It would require about 6,000 teachers statewide – including 48 more in McGrady’s Henderson County.

The state has the money.

There is $1.6 billion in the state’s “rainy day” fund. Even Noah wouldn’t put a dent in all that. If public education and cutting class size to improve reading and other basic skills is a priority, there’s no better way to show it.

And for those who might be jittery about the spending, the state’s revenue forecasters just this week predicted the state budget surplus will exceed $552 million.

Just as a quality education system is the top driver for economic development, reducing class size – giving teachers greater opportunity to focus on individuals – is the basic ingredient to improving student performance.

Legislators need to do the right thing. If they are serious about doing something to improve education, and not just paying lip service, they must fully fund their class size mandate. Any less sets schools up for failure and dooms our students to mediocrity.

3 Comments

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  • William Sherman Feb 10, 2017
    user avatar

    The article calls for yet more funding for our schools in order to reduce class sizes. Problem is that for several years now the state has been kicking in more and more money supposedly ear marked for that purpose. Yet, the reductions in class size have only been minimal or non-existant. As a retired teacher with 27 years in the classroom, I watched all this extra money coming to the school system, yet it suddenly is sucked into that black hole called the educational bureaucracy. The only result coming from that extra money is the creation of an added level of bureaucracy at the local and state levels. The State and local levels receive plenty of money to reduce class sizes, provide supplies and textbooks, etc but its how that money is utilized that is creating the problems. Can anybody tell me what a Director of Accountability is?? Or a Director of Testing? State mandated testing is required generally twice a school year. What do they do the rest of the time???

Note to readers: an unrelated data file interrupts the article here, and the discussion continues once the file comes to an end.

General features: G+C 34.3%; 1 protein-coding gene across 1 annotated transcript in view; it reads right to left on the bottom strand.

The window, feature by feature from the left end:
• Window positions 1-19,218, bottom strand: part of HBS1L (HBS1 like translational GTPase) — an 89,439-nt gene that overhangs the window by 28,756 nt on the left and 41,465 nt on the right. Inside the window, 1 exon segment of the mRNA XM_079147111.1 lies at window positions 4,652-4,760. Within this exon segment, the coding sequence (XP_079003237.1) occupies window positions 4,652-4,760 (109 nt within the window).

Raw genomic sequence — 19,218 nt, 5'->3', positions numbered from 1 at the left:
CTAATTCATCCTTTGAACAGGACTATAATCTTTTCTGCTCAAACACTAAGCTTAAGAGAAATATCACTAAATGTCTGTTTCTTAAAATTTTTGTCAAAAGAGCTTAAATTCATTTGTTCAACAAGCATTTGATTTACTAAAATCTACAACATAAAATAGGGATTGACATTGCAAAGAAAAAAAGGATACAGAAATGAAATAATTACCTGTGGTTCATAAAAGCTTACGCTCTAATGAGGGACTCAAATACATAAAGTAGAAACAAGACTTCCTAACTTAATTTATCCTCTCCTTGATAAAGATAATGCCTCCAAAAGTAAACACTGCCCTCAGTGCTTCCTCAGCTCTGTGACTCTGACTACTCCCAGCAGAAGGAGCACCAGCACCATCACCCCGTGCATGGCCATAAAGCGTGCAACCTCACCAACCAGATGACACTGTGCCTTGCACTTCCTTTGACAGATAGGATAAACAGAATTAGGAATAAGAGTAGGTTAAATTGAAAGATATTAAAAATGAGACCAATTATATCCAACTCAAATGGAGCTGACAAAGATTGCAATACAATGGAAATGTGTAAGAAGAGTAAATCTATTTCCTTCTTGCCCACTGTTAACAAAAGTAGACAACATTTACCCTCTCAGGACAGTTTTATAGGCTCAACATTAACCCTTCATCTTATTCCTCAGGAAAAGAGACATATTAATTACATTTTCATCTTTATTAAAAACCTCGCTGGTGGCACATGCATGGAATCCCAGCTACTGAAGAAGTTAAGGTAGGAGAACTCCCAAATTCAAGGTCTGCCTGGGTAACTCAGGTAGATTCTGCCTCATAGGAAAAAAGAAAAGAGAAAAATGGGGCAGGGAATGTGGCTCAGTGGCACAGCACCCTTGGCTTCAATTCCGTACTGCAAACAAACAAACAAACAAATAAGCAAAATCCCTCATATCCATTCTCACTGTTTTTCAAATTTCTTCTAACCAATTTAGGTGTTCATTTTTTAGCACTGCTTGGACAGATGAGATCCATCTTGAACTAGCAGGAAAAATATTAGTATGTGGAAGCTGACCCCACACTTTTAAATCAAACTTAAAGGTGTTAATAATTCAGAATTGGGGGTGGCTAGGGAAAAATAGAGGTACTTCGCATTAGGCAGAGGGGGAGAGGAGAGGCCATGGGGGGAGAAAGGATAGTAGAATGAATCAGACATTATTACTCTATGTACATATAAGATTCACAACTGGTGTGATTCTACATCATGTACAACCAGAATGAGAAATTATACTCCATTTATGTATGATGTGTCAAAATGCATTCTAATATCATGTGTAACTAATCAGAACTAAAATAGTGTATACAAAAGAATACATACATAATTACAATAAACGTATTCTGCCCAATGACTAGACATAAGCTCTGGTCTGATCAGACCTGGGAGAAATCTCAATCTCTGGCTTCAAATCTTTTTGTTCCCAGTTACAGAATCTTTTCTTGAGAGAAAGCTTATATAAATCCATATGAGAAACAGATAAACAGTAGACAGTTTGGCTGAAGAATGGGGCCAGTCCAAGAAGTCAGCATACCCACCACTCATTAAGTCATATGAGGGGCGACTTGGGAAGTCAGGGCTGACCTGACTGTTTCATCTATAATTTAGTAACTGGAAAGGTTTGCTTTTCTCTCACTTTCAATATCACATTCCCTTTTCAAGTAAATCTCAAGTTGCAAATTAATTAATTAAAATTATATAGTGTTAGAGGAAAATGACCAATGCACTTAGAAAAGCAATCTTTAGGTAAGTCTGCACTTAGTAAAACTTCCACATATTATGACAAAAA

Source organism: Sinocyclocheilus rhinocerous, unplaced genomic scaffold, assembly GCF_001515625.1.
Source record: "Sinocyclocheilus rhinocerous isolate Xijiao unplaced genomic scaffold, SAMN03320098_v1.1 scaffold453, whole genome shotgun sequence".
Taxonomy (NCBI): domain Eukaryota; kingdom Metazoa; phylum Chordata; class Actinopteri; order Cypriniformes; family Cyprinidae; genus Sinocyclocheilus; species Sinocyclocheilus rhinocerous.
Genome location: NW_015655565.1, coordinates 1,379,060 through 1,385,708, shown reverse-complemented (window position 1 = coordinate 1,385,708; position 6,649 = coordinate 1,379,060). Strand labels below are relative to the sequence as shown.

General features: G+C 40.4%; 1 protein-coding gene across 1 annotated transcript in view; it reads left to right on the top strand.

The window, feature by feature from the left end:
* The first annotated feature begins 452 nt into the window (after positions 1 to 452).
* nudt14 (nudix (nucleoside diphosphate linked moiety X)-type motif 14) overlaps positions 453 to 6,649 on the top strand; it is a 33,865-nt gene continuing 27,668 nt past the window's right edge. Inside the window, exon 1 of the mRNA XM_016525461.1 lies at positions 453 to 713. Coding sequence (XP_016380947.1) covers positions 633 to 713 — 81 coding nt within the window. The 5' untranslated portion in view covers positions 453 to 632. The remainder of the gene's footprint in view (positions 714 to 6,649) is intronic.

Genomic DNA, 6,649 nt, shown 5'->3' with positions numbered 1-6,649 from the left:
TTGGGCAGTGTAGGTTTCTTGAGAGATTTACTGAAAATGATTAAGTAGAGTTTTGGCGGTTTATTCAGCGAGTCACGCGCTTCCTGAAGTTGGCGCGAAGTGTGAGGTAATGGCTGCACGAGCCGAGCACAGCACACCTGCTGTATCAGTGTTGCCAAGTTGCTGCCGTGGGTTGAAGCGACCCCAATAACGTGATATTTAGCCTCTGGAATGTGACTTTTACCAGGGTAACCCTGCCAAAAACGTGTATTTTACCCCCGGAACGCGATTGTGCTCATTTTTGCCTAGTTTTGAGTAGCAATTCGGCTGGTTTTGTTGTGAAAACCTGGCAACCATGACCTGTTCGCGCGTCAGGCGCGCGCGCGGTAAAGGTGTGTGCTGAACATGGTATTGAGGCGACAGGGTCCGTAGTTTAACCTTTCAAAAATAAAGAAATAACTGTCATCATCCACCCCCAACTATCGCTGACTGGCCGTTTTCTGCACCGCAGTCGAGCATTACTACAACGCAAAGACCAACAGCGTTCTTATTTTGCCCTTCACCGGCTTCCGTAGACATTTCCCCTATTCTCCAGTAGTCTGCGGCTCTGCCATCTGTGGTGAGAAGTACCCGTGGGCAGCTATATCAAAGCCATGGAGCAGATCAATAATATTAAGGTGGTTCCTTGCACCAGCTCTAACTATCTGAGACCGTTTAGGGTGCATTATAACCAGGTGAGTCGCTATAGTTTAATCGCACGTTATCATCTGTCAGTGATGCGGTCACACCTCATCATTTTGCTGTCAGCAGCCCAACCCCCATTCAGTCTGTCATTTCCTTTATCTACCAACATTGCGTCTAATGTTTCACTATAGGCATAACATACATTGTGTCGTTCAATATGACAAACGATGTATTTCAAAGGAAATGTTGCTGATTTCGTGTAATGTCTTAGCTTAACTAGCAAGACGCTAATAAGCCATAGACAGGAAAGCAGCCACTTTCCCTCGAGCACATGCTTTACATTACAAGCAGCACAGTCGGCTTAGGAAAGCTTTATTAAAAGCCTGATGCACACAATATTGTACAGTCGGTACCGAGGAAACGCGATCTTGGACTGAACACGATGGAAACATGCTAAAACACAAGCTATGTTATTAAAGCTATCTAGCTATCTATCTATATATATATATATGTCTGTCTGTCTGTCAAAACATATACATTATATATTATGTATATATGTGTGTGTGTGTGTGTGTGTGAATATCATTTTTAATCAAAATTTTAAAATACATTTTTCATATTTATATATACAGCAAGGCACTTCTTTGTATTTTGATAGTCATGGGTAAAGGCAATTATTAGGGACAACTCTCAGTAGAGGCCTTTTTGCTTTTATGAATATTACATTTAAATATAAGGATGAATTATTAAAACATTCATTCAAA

• janash Feb 10, 2017

    While it is great that WRAL is calling for the state to step up and fully fund this mandate, there are still two other problems that funding wont address: there are not enough qualified, certified teachers available, nor is there anywhere near enough classroom space. Wake, for example, would need ~480 additional teachers. They don't exist. That would also require enough physical classroom space to fill eight new schools. Not happening. Principals would be forced to put multiple classes in the same room or convert libraries, art rooms, etc. to classroom space. All bad options. So while it would be great to see the state provide the funds, there are other problems that need to be addressed first. Let's get teacher salaries to a level that will actually aid in recruiting rather than deter. Let's reinstate a teaching fellows program that gets great candidates into the pipeline. Perhaps there are a few budget-neutral, creative solutions that would build the status of the teaching profession

  • Catherine Edwards Feb 10, 2017
    user avatar

    Another article today has Raleigh as a top place to move. If we don't have a good educational system here then people will go somewhere else.